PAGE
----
New Jersey Penalties For Frauds Relating To Public Records And Recordable Instruments (N.J.S.A. 2C:21-3)
Being charged with Frauds Relating to Public Records and Recordable Instruments (N.J.S.A. 2C:21-3) can mean one of two things in New Jersey.
First, that you’re charged with a disorderly persons offense, the equivalent of a misdemeanor, and can face up to six months in jail.
This is charged when a person attempts to file an instrument that they know contains false information.
More dangerously, you can be charged with a crime of the third degree for destroying, concealing, or removing public records with the intent to deceive or harm anyone.
Conviction for this conduct can result in a prison sentence of three to five years, plus a felony record.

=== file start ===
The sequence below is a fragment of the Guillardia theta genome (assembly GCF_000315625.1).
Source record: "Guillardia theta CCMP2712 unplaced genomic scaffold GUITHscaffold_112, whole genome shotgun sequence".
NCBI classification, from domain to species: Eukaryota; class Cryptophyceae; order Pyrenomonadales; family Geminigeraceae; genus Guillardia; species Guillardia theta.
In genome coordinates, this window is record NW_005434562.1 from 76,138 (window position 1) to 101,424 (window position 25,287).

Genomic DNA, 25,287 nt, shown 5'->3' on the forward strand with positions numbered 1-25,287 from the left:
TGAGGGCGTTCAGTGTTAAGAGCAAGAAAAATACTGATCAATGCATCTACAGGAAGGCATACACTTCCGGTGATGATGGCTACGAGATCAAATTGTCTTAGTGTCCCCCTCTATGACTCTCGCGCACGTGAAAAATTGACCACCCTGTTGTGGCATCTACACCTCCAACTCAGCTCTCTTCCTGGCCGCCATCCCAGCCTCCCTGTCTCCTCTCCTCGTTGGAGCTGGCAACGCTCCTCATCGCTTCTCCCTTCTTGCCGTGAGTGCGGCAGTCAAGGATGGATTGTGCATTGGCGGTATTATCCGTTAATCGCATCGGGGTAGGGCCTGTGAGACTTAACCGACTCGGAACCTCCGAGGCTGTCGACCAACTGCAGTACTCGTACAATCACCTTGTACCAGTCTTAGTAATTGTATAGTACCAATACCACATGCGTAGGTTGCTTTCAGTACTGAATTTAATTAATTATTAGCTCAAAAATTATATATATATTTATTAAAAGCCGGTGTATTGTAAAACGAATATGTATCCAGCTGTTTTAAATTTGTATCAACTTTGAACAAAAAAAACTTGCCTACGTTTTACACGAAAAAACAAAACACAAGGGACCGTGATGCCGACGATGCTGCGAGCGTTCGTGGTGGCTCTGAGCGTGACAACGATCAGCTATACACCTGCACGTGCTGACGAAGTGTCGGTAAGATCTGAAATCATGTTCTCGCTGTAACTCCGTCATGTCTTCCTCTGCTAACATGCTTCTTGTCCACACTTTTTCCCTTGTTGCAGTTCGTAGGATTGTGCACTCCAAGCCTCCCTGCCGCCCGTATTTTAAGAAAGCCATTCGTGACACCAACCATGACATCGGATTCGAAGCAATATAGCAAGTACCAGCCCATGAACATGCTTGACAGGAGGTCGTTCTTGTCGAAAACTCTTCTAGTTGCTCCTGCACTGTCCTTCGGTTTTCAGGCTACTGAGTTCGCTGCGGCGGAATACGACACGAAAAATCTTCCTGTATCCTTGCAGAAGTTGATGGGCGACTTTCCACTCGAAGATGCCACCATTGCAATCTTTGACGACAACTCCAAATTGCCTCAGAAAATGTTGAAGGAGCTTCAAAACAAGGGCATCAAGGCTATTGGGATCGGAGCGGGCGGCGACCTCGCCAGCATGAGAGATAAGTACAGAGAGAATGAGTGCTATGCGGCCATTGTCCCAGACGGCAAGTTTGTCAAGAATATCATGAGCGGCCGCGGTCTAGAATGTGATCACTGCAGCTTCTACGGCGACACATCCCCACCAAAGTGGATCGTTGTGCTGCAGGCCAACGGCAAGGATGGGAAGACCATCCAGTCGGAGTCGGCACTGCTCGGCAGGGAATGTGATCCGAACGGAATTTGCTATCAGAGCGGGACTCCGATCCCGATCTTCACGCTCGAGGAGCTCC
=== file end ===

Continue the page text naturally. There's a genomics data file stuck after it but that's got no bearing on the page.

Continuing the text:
It is extremely important that you take every step to protect yourself, including reaching out an experienced New Jersey criminal defense attorney.
Matthew Reisig has nearly two decades of experience protecting the rights and freedoms of people in New Jersey.
If you or a family member need help with Frauds Relating To Public Records And Recordable Instruments charges, call 732-625-9661 today and talk to a lawyer for free.